Where does India stand with its human resources for health?

Published on Oct 06, 2022 03:40 PM IST

The article has been authored by Madhurima Vuddemarry, MBBS student, Rajarshi Chhatrapati Shahu Maharaj Government Medical College, Kolhapur and researcher at ASAR. Siddhesh Zadey, co-founding director, ASAR and Commission Fellow, Lancet Citizens’ Commission for Reimagining Health Systems.

 Recently, the Institute for Health Metrics and Evaluation (IHME) that leads the Global Burden of Diseases (GBD) studies, modeled estimates for 16 HRH cadres across 204 countries for 1990-2019 and came up with a new threshold for minimum requirement. (Reuters File Photo)
 Recently, the Institute for Health Metrics and Evaluation (IHME) that leads the Global Burden of Diseases (GBD) studies, modeled estimates for 16 HRH cadres across 204 countries for 1990-2019 and came up with a new threshold for minimum requirement. (Reuters File Photo)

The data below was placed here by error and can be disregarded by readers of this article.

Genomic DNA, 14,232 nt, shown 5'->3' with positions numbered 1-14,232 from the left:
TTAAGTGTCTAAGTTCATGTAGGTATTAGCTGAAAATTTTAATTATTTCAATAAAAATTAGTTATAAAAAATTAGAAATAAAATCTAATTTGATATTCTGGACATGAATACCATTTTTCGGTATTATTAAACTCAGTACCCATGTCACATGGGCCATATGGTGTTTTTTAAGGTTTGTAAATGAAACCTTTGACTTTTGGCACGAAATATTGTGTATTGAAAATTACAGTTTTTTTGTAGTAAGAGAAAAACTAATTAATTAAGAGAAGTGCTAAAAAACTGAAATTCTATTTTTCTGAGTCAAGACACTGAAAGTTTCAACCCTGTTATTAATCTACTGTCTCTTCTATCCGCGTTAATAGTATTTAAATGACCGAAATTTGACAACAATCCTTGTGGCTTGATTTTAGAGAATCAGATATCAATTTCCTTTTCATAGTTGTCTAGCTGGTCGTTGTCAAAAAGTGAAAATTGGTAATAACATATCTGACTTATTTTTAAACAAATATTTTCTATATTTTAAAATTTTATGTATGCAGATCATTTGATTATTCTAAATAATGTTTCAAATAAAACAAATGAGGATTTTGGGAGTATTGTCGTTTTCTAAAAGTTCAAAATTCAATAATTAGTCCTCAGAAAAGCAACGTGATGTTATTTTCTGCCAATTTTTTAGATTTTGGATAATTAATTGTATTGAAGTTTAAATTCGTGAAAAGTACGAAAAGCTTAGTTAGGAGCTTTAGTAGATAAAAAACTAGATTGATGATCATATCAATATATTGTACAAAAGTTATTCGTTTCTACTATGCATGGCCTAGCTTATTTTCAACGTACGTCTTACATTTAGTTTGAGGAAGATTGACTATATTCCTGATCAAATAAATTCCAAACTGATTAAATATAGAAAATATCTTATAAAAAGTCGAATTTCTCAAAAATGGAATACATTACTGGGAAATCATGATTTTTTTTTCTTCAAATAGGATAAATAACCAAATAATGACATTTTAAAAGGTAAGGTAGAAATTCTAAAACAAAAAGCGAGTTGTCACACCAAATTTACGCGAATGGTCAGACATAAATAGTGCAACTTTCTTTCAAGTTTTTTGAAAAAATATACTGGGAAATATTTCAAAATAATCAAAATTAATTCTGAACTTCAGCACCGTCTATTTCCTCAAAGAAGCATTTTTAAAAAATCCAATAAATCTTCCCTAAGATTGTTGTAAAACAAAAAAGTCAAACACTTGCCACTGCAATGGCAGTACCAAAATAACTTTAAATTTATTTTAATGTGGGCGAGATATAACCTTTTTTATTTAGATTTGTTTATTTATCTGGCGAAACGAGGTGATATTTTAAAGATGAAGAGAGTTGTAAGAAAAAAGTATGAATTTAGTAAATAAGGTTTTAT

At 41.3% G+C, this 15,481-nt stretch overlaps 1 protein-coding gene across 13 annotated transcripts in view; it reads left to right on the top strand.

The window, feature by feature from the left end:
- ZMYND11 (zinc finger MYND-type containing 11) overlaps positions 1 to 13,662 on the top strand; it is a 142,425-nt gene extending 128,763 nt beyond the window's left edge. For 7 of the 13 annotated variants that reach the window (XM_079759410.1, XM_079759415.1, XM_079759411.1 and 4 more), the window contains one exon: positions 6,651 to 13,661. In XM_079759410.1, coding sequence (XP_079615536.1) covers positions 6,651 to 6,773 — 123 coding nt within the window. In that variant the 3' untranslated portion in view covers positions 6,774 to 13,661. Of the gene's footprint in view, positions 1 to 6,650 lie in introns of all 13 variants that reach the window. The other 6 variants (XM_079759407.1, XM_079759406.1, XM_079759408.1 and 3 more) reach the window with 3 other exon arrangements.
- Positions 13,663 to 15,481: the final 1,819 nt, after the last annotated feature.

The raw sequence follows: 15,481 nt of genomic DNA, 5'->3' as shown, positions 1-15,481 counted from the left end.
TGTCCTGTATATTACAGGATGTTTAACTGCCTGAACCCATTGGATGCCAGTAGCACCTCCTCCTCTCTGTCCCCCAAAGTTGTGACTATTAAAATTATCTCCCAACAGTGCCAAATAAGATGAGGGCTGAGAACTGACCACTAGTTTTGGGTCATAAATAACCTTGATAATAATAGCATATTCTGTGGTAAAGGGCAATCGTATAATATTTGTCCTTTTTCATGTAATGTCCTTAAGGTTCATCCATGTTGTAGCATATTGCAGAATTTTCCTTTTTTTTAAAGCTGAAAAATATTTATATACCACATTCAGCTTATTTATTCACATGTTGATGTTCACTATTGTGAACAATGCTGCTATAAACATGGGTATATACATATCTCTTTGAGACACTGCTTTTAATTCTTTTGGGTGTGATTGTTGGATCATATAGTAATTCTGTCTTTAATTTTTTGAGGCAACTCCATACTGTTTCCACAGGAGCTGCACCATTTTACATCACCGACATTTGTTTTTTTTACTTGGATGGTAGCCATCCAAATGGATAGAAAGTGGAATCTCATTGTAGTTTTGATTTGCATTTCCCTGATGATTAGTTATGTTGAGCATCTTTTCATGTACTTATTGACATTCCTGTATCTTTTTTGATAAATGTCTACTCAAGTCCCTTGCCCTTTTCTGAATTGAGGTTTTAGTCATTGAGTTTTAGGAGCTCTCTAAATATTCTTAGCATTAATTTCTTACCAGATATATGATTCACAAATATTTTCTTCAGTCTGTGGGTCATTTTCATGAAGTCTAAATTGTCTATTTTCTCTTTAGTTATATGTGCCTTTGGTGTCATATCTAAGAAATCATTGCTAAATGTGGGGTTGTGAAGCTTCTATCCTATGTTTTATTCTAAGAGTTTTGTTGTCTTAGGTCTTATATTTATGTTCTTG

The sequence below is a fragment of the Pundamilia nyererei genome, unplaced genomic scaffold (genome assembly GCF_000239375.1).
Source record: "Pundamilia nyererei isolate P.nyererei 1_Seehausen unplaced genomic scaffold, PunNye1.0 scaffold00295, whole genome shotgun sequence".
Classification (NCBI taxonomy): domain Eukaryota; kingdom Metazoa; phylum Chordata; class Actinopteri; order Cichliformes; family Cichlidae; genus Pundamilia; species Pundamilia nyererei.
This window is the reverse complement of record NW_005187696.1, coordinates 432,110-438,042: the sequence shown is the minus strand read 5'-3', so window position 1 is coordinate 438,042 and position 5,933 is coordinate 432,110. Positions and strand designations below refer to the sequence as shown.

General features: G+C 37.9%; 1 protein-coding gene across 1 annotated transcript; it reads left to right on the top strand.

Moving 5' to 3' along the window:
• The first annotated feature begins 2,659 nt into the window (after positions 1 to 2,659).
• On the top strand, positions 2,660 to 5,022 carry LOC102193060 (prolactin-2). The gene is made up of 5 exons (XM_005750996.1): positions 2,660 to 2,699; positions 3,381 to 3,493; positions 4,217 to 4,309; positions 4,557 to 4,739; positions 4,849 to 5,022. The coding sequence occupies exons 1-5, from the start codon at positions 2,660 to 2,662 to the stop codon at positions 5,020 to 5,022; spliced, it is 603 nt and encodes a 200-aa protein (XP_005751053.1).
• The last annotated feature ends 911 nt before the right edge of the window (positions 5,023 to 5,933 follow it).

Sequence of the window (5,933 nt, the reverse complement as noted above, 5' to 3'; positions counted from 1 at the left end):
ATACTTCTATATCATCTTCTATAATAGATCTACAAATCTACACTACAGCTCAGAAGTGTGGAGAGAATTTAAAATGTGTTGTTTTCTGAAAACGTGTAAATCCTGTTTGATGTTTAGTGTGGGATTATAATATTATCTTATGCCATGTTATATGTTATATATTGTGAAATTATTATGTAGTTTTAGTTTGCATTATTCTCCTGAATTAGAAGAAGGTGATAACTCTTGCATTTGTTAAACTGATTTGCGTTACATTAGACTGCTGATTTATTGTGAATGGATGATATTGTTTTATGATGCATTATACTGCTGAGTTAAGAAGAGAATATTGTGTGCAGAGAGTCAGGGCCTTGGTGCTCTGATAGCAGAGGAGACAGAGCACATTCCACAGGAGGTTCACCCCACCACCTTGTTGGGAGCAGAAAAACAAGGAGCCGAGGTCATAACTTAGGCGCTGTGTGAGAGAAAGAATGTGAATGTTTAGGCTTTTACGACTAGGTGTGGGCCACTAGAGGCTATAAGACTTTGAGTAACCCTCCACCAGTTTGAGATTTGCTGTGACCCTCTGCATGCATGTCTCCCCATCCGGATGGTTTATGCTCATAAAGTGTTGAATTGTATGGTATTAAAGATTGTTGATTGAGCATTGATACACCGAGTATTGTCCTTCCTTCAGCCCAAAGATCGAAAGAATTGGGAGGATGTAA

ByHindustan Times

Covid-19 initiated several conversations around the shortcomings of the health systems globally ranging from their incapability to manage the large volumes of admissions to the lack of access to basic medical facilities, tests and treatment options. A core underlying problem plaguing the healthcare community for decades is the shortage and inequitable distribution of health care workers. Broadening the scope of the idea, human resources for health (HRH) go beyond health care workers and are defined by the World Health Organization (WHO) as “people engaged in actions that primarily enhance health”.